When debt buyers bring debt collection lawsuits to court, they usually sue on two claims(1) breach of contract, and (2) Account Stated. It’s Account Stated that debt collectors usually rely on for success in court.
Breach of Contract: As you know by now, creditors sell junk debt at a deep discount to debt buyers with very little or no documentation of the original contract, no record of the payments and finance charges, and no records of the debt assignments.
Original Creditors make so many different offers on credit cards to so many different people at so many different times that over several years, it becomes hard for the debt buyer like Midland Funding, Cache, Portfolio Recovery, and Asset Acceptance to keep track of all those agreements and actually produce a complete and coherent set of contract documents necessary to prove what the customer actually owes. As a result, Debt buyers are usually unsuccessful in proving their claim for breach of contract. But debt buyers know that fact when they go in for a motion for summary judgment. So, as a failsafe, the debt buyer depend on the reliable Account Stated claim to get the judgment against you.
Account Stated: The idea behind this theory is like this: if you were mailed the credit card statements, and you didn’t object to the statements, then you must owe the amount stated.
To defeat this theory you can take the factual approach and tell the judge:
(1) Plaintiff can’t prove you got the account statements in the mail; (2) Plaintiff can’t prove you used the card; (3) And if you got the account statements in the mail, Plaintiff can’t prove you made a payment on it; (4) There is no prior course of dealing between you and the junk debt buyer. And the junk debt buyer never sent you anything in the mail except a lawsuit; (5) Whatever letters the debt buyer did send your way in the mail were threats of lawsuits and demands for lump sum payment, but not actual account statements, containing terms based on the original contract, with itemizations and accrual of interest rates;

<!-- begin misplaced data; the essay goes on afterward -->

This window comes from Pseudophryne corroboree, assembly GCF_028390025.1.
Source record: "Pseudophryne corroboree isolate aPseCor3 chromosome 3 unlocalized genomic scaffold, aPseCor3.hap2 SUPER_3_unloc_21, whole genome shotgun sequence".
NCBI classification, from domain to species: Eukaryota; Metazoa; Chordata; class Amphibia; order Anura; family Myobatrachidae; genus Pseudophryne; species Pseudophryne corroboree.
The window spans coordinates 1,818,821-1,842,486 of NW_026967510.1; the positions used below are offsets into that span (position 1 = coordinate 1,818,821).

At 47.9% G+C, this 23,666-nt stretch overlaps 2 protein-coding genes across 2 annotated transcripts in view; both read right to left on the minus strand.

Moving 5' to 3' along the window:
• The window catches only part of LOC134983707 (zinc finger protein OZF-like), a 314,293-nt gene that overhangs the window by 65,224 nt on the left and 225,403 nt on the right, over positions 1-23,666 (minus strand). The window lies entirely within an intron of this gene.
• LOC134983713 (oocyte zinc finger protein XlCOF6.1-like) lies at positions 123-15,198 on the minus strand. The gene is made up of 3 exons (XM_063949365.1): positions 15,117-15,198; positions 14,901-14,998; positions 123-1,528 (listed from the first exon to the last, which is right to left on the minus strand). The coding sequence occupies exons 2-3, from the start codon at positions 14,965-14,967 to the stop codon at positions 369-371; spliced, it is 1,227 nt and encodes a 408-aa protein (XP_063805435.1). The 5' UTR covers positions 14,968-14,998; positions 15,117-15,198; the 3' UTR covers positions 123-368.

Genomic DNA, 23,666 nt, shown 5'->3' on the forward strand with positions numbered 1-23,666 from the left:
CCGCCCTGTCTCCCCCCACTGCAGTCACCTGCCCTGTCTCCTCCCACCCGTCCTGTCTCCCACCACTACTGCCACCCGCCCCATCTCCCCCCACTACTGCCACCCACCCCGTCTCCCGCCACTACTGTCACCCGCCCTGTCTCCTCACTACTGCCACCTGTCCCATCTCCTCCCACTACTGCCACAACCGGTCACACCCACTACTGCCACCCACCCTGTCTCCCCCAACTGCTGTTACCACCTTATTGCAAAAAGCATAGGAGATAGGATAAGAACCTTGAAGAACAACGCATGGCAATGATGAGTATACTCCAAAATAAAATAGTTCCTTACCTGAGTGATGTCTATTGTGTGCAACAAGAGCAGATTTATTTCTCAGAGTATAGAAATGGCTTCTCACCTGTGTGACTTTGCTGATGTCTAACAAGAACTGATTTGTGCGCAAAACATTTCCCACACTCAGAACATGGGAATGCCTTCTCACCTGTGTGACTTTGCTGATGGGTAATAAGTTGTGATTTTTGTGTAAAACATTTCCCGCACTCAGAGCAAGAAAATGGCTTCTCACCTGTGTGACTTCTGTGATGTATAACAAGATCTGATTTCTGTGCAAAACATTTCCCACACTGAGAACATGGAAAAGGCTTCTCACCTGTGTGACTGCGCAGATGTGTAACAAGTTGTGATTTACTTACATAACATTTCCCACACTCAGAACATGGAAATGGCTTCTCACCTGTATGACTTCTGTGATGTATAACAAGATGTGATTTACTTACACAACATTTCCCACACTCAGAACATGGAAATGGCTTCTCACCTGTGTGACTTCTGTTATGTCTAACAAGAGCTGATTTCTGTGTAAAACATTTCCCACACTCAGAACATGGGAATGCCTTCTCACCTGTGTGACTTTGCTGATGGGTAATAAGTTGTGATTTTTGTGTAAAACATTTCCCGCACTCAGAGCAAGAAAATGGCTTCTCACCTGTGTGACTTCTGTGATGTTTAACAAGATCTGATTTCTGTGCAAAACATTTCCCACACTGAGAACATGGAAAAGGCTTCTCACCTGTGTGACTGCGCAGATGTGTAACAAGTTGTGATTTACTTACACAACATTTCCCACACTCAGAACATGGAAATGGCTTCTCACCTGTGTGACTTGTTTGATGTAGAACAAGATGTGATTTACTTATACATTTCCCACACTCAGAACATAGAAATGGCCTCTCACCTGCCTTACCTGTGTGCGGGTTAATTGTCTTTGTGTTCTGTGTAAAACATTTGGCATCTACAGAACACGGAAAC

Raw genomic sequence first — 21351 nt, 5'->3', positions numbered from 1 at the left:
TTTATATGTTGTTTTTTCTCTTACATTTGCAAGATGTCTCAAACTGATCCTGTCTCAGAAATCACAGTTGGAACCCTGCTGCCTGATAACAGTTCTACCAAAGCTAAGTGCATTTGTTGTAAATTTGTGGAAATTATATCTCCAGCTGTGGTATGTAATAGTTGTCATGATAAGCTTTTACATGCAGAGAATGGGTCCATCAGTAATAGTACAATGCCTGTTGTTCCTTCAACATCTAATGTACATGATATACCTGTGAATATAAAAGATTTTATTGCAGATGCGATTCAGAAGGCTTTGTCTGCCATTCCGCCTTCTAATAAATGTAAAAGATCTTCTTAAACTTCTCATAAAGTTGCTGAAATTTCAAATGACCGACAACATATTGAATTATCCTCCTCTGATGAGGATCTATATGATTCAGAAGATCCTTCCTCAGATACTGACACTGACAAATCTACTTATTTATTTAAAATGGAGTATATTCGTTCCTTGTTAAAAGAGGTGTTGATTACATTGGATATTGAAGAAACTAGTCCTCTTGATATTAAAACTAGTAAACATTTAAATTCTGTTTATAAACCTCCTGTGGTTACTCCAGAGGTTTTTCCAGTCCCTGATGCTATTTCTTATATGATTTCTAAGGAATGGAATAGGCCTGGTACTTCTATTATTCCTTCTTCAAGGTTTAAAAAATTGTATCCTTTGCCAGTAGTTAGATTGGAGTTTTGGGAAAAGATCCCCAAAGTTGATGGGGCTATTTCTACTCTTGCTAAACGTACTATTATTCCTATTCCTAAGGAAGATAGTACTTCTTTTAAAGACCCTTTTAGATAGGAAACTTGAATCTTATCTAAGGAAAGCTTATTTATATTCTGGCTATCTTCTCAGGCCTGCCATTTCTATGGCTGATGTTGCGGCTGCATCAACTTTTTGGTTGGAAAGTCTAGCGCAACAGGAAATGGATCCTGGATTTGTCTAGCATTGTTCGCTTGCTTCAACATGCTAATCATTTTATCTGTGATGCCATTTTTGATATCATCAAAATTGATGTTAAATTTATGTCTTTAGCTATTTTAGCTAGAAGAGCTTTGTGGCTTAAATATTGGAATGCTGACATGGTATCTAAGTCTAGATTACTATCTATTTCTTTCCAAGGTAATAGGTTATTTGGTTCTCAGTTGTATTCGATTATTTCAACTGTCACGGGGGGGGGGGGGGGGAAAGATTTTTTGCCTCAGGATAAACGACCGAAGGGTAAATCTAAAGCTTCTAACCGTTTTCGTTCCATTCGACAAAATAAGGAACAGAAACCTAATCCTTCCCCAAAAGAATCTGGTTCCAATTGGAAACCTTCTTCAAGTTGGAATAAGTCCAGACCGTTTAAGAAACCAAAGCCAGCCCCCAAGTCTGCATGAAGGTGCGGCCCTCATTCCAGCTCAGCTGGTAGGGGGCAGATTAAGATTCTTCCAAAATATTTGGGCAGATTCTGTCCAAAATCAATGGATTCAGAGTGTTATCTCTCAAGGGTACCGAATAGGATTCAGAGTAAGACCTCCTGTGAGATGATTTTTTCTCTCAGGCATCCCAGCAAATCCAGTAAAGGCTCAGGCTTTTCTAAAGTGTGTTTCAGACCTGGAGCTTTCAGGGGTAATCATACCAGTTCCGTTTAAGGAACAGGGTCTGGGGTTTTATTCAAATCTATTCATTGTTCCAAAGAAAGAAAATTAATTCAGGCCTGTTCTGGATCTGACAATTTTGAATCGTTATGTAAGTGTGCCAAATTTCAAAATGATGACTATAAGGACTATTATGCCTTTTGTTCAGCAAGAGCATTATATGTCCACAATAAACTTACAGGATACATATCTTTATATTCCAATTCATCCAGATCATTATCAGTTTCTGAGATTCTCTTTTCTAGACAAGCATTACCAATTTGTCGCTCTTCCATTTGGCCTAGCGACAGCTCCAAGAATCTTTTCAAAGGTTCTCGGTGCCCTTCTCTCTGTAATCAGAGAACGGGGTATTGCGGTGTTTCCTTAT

The legal approach to beating Account Stated is the the following :
Since Plaintiff has no evidence a contract (credit card agreement), then Plaintiff has no proof of the terms contained in the written contract necessary to prove that the account is accurately stated. If your credit card agreement provides for a fixed interest rate of 9.9% and you overlook the fact that you were charged 19.9% on the billing statement, are you obligated to pay 19.9% because you failed to object to the billing statement? Of course not, because there’s a written contract that says it’s 9.9% and that’s what controls. When a valid agreement addresses the terms of the contact, the plaintiff must produce it in court. If there is no written contract, then the debt buyer may just as well make up the payment terms and interest rates. When credit card agreement spells out the terms, the collector should not be able to recover more (or even less) than is provided for in the agreement.
If you are facing a credit card lawsuit, and set for a hearing on a summary judgment motion, you should really discuss your legal options with a lawyer before trying to argue against a breach of contact and account stated claim. These matters are complicated and should only be handled by an experienced consumer lawyer. Call attorney James Meyrat for help at phone number (210) 735-9911.